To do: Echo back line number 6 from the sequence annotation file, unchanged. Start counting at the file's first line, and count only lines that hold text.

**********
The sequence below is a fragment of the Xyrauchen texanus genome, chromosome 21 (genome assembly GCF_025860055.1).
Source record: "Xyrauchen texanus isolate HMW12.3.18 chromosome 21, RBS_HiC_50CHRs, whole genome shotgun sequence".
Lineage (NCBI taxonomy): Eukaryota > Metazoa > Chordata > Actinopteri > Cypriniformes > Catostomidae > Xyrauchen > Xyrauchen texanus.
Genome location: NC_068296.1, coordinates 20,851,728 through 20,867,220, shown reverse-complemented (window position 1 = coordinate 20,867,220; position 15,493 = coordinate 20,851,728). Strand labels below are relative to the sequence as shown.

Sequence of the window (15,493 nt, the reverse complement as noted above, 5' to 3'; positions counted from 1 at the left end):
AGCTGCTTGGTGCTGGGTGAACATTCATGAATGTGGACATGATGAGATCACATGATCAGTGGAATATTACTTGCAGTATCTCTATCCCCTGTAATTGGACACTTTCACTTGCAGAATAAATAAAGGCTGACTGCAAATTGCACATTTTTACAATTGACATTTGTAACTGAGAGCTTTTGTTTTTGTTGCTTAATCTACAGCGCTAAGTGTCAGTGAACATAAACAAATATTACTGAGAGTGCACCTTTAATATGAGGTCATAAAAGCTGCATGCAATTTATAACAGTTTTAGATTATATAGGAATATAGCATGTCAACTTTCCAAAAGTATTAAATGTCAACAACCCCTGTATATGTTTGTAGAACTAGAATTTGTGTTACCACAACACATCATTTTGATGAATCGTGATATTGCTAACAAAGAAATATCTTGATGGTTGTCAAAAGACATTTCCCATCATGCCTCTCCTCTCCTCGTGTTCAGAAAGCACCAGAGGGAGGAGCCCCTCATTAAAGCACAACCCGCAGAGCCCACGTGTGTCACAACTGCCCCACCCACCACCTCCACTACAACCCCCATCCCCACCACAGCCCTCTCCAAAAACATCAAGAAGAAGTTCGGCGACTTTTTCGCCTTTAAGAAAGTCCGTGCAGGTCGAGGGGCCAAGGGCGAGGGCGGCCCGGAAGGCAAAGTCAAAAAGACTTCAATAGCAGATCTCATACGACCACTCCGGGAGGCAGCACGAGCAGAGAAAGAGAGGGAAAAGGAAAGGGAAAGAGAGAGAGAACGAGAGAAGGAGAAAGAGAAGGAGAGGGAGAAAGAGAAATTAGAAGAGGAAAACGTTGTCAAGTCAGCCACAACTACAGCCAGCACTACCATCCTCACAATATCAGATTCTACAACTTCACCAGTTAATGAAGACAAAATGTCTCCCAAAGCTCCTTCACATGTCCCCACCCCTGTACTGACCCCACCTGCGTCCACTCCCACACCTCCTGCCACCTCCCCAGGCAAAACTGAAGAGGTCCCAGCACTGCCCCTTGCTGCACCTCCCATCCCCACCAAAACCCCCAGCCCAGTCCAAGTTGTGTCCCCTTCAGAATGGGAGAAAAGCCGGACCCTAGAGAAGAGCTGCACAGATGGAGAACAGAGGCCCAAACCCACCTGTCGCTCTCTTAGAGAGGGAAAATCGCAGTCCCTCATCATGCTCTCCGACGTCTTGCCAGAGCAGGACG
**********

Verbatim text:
AGCTGCTTGGTGCTGGGTGAACATTCATGAATGTGGACATGATGAGATCACATGATCAGTGGAATATTACTTGCAGTATCTCTATCCCCTGTAATTGGACACTTTCACTTGCAGAATAAATAAAGGCTGACTGCAAATTGCACATTTTTACAATTGACATTTGTAACTGAGAGCTTTTGTTTTTGTTGCTTAATCTACAGCGCTAAGTGTCAGTGAACATAAACAAATATTACTGAGAGTGCACCTTTAATATGAGGTCATAAAAGCTGCATGCAATTTATAACAGTTTTAGATTATATAGGAATATAGCATGTCAACTTTCCAAAAGTATTAAATGTCAACAACCCCTGTATATGTTTGTAGAACTAGAATTTGTGTTACCACAACACATCATTTTGATGAATCGTGATATTGCTAACAAAGAAATATCTTGATGGTTGTCAAAAGACATTTCCCATCATGCCTCTCCTCTCCTCGTGTTCAGAAAGCACCAGAGGGAGGAGCCCCTCATTAAAGCACAACCCGCAGAGCCCACGTGTGTCACAACTGCCCCACCCACCACCTCCACTACAACCCCCATCCCCACCACAGCCCTCTCCAAAAACATCAAGAAGAAGTTCGGCGACTTTTTCGCCTTTAAGAAAGTCCGTGCAGGTCGAGGGGCCAAGGGCGAGGGCGGCCCGGAAGGCAAAGTCAAAAAGACTTCAATAGCAGATCTCATACGACCACTCCGGGAGGCAGCACGAGCAGAGAAAGAGAGGGAAAAGGAAAGGGAAAGAGAGAGAGAACGAGAGAAGGAGAAAGAGAAGGAGAGGGAGAAAGAGAAATTAGAAGAGGAAAACGTTGTCAAGTCAGCCACAACTACAGCCAGCACTACCATCCTCACAATATCAGATTCTACAACTTCACCAGTTAATGAAGACAAAATGTCTCCCAAAGCTCCTTCACATGTCCCCACCCCTGTACTGACCCCACCTGCGTCCACTCCCACACCTCCTGCCACCTCCCCAGGCAAAACTGAAGAGGTCCCAGCACTGCCCCTTGCTGCACCTCCCATCCCCACCAAAACCCCCAGCCCAGTCCAAGTTGTGTCCCCTTCAGAATGGGAGAAAAGCCGGACCCTAGAGAAGAGCTGCACAGATGGAGAACAGAGGCCCAAACCCACCTGTCGCTCTCTTAGAGAGGGAAAATCGCAGTCCCTCATCATGCTCTCCGACGTCTTGCCAGAGCAGGACG